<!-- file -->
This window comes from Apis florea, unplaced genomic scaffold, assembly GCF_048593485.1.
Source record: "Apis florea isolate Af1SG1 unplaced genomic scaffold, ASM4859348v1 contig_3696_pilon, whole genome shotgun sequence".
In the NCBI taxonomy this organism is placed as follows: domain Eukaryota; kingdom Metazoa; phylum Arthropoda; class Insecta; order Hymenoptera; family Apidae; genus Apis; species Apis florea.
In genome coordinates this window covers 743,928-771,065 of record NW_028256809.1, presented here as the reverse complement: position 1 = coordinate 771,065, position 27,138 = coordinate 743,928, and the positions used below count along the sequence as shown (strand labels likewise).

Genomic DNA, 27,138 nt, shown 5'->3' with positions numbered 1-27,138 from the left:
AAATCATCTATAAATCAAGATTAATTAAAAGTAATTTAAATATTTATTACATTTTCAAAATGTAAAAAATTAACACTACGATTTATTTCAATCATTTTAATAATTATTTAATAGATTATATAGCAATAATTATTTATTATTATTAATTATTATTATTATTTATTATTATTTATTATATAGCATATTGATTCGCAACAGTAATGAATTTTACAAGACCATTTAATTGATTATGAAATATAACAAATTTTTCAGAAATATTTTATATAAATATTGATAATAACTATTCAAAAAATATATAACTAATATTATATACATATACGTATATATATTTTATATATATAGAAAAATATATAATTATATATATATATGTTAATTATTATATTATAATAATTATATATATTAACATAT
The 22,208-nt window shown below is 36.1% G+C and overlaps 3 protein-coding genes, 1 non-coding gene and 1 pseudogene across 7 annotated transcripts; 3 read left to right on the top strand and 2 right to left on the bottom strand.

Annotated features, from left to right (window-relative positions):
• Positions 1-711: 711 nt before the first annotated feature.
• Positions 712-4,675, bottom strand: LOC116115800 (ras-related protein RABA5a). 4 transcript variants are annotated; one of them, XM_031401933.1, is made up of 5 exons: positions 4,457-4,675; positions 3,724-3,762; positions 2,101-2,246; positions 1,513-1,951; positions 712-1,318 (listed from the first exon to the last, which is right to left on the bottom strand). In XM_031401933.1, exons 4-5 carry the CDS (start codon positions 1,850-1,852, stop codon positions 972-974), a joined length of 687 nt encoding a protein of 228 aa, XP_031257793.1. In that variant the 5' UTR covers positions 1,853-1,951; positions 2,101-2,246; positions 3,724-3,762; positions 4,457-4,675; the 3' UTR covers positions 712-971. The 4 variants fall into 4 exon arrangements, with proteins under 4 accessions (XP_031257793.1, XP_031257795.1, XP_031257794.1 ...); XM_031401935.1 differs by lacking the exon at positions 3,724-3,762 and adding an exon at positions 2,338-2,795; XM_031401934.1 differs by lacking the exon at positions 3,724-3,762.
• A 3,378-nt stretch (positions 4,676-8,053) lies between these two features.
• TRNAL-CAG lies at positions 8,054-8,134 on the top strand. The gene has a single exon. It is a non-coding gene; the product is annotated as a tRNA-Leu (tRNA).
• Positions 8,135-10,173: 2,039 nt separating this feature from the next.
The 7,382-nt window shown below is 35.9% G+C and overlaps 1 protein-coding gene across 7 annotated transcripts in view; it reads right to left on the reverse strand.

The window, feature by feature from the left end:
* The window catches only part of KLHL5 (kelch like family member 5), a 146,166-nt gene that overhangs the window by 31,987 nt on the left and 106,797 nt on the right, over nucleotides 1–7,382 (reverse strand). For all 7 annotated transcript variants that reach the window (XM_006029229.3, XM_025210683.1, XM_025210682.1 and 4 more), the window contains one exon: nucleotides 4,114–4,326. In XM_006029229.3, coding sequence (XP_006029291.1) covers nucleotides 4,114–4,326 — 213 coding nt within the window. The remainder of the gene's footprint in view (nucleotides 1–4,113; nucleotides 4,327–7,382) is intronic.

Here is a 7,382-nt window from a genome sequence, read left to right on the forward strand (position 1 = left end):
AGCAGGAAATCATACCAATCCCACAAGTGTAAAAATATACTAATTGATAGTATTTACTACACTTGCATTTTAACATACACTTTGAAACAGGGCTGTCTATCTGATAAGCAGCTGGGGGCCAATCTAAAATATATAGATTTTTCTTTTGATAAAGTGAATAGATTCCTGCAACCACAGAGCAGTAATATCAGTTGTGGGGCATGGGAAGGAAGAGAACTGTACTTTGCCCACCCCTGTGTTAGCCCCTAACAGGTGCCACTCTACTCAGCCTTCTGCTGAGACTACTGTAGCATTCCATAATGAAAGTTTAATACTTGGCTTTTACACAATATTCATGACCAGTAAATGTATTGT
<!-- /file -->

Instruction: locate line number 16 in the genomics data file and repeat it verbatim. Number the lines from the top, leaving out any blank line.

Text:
* The window catches only part of KLHL5 (kelch like family member 5), a 146,166-nt gene that overhangs the window by 31,987 nt on the left and 106,797 nt on the right, over nucleotides 1–7,382 (reverse strand). For all 7 annotated transcript variants that reach the window (XM_006029229.3, XM_025210683.1, XM_025210682.1 and 4 more), the window contains one exon: nucleotides 4,114–4,326. In XM_006029229.3, coding sequence (XP_006029291.1) covers nucleotides 4,114–4,326 — 213 coding nt within the window. The remainder of the gene's footprint in view (nucleotides 1–4,113; nucleotides 4,327–7,382) is intronic.